Diving into outdoor education

50 Stories for 50 Years

is presented by New Leader Manufacturing

The Hall Family have been a part of Creekside Forest School since its first class in the fall of 2021. They have shared their thoughts on why they chose to enroll their daughter in Creekside Forest School’s pilot year, and how play-based nature education has impacted their entire family over the past two years.

When did you first become involved with Creekside Forest School?

We found out about Creekside Forest School (CFS) when a friend posted about it on Facebook. The Nature Center was going to host open houses in preparation for their pilot year, and our friend’s enthusiasm for the concept of the school got us interested as well. What really helped us decide Creekside Forest School was right for our daughter, were the philosophies they espoused as well as the fact that it was active and outdoors, which was important to us for the pandemic.

We had heard of the Nature Center before, but we had never been there or to any of their programs. The first time we went there was to meet the teachers before school started. The campus was impressive and welcoming – with the new facilities and variety of spaces, both indoors and out.

What is your family’s favorite memory from Creekside Forest School?

We arrived to pick our daughter up and were warned by a parent or teacher to brace ourselves. She was covered from head to toe in mud. She was proud of how muddy she was, and couldn’t wait to tell us about the mud slide they made.

One of the biggest challenges of sending a child to an outdoor preschool was taking care of all the gear and managing an incredibly messy child – muddy from head to foot, or soaking wet feet and legs from creek stomping too deep, or twigs and burs tangled in her hair. We knew there would be some messy adventures, but my child dove right in, often literally, like on the mudslide!

We also enjoyed volunteering and bringing our younger daughter along, and she learned to fit right in and loved being with the class.

How has sending your child to Creekside Forest School impacted your child and family?

For our daughter, we think she has gained confidence in herself and her abilities, and in trusting her body. She has grown in curiosity of the world around her. She has also learned how to be a member of a group and how to be a good friend.

Being a part of Creekside Forest School has helped our family be more active and learn about the world around us as well. We have attended additional programs and events at ICNC too, which we have enjoyed.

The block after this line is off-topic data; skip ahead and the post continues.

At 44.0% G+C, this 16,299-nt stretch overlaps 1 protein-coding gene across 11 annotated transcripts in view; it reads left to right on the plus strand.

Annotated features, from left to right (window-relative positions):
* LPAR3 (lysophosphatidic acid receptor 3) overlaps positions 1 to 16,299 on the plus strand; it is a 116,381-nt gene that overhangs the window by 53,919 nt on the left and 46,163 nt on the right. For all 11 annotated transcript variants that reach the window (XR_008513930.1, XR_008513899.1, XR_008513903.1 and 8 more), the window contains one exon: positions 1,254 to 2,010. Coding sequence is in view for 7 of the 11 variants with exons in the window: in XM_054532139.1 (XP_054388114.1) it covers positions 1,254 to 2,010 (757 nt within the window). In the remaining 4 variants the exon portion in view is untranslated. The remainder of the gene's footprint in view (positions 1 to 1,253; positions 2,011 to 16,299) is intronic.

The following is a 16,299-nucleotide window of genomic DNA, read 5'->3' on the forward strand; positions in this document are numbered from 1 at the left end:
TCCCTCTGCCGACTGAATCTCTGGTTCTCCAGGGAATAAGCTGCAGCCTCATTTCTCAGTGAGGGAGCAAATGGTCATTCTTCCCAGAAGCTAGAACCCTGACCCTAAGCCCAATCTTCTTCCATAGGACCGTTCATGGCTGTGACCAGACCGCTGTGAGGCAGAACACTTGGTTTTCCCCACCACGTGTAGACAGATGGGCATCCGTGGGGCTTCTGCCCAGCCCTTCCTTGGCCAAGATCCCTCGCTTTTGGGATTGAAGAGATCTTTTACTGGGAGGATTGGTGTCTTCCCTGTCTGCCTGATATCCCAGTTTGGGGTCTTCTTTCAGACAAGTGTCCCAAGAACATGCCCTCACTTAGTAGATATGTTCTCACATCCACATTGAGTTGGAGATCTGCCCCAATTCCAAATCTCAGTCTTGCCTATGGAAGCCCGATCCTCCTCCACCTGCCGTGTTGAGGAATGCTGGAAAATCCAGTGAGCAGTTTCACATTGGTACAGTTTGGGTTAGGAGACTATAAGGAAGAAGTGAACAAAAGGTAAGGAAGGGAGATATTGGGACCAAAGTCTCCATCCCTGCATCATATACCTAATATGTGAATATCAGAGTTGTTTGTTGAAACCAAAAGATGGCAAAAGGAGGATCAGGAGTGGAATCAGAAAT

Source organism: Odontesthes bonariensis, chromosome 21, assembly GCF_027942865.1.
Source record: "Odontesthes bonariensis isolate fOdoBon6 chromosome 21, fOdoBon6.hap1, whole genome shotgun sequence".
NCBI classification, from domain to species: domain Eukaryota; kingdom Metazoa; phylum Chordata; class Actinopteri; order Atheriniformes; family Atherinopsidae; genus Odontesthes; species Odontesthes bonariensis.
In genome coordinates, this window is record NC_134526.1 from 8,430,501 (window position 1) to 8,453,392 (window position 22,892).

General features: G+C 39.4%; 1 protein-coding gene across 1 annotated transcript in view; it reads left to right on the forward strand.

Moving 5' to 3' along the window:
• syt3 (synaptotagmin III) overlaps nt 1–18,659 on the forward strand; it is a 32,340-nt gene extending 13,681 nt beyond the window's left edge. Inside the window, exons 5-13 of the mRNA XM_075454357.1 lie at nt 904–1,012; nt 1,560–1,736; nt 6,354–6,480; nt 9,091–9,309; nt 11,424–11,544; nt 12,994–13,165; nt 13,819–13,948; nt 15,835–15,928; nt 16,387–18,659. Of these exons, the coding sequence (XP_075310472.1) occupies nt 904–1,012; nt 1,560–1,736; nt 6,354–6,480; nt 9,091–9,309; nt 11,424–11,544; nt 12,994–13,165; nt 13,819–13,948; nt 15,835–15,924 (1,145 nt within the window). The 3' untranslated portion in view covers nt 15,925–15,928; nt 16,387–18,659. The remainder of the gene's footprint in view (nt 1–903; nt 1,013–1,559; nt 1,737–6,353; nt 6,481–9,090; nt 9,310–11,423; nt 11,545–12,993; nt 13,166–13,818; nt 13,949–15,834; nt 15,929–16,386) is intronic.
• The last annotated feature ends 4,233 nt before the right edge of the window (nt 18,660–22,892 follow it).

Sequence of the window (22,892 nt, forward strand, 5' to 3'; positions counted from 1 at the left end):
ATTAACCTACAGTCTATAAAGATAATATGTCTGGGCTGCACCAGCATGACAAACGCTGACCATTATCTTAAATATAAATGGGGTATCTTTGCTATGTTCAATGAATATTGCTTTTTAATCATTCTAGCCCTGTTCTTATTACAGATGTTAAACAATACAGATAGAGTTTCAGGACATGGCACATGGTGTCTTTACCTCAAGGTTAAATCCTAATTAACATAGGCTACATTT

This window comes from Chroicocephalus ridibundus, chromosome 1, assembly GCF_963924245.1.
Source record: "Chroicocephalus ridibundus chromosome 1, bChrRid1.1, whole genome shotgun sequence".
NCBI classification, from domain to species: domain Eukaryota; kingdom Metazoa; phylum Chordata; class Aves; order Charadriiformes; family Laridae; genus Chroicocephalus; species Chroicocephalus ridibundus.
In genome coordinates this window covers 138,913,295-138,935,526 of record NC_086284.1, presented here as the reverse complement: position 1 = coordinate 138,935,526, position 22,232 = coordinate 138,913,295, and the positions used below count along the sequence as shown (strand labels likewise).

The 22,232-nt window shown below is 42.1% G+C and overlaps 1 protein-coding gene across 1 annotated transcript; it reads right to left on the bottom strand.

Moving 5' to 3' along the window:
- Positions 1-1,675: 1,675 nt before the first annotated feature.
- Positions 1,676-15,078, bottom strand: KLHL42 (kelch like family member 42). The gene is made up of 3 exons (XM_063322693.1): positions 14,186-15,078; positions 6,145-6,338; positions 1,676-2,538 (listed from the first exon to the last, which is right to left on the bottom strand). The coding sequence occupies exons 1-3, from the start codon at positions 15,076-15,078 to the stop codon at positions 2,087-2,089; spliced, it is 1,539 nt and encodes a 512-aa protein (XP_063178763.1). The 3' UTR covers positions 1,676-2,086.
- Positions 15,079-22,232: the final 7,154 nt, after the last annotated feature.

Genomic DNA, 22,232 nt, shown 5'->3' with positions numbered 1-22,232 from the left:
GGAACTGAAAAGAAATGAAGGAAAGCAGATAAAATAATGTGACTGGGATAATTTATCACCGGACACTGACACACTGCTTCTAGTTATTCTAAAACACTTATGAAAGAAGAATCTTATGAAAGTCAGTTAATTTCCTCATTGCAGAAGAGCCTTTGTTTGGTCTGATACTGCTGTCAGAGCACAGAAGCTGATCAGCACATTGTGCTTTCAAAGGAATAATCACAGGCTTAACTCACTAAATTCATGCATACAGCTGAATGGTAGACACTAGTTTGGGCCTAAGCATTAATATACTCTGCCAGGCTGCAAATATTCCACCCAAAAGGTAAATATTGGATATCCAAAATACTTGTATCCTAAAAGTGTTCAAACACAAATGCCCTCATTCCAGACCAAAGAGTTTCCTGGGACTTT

We both grew up in neighborhoods where the kids could just run around with neighbor friends, and we spent a lot of time climbing trees and exploring outdoor spaces. We love that our kids can learn to climb and explore outdoor spaces in a well-maintained environment, both with us and for school at CFS.

What makes you hopeful for the future of the environment?

This is a tough question. There are a lot of factors out of our control, on an individual level, and it’s hard to watch those in charge make impactful decisions for other than altruistic reasons. We can make small changes that have small, though not meaningless impacts, such as more natural lawn practices and composting more, and institutions like ICNC help people to better understand and then care more.

What does your family love about Indian Creek Nature Center and play-based nature education?

Creek stomping in Bena BrookThe brand new building and facilities provide nice spaces for preschool, meetings, bird-watching, and events. The outdoor spaces are well-maintained and include a variety of environments, such as forested hiking trails, prairie paths, water spaces for viewing or exploring, and child-centered play areas. They offer a variety of educational and recreational activities throughout the year for every age.

Our kids always love looking at the pond and finding the creatures hiding in and around it. They also love to play in Bena Brook, whether it’s full of water and flowing so they can stomp around or frozen so they can go ice skating.

In addition to keeping children active and moving their bodies, play-based nature education has helped our children learn valuable skills and information in a memorable way. They learn in-person and in real-time, which helps them understand and remember concepts. They can also bring those concepts home and be more active and curious at home as well.

Previous Post
Memories from an early Teacher-Naturalist
Next Post
Discovering a beautiful community

Related Posts

No results found.

Leave a Reply

Your email address will not be published. Required fields are marked *

Fill out this field
Fill out this field
Please enter a valid email address.
You need to agree with the terms to proceed

This site uses Akismet to reduce spam. Learn how your comment data is processed.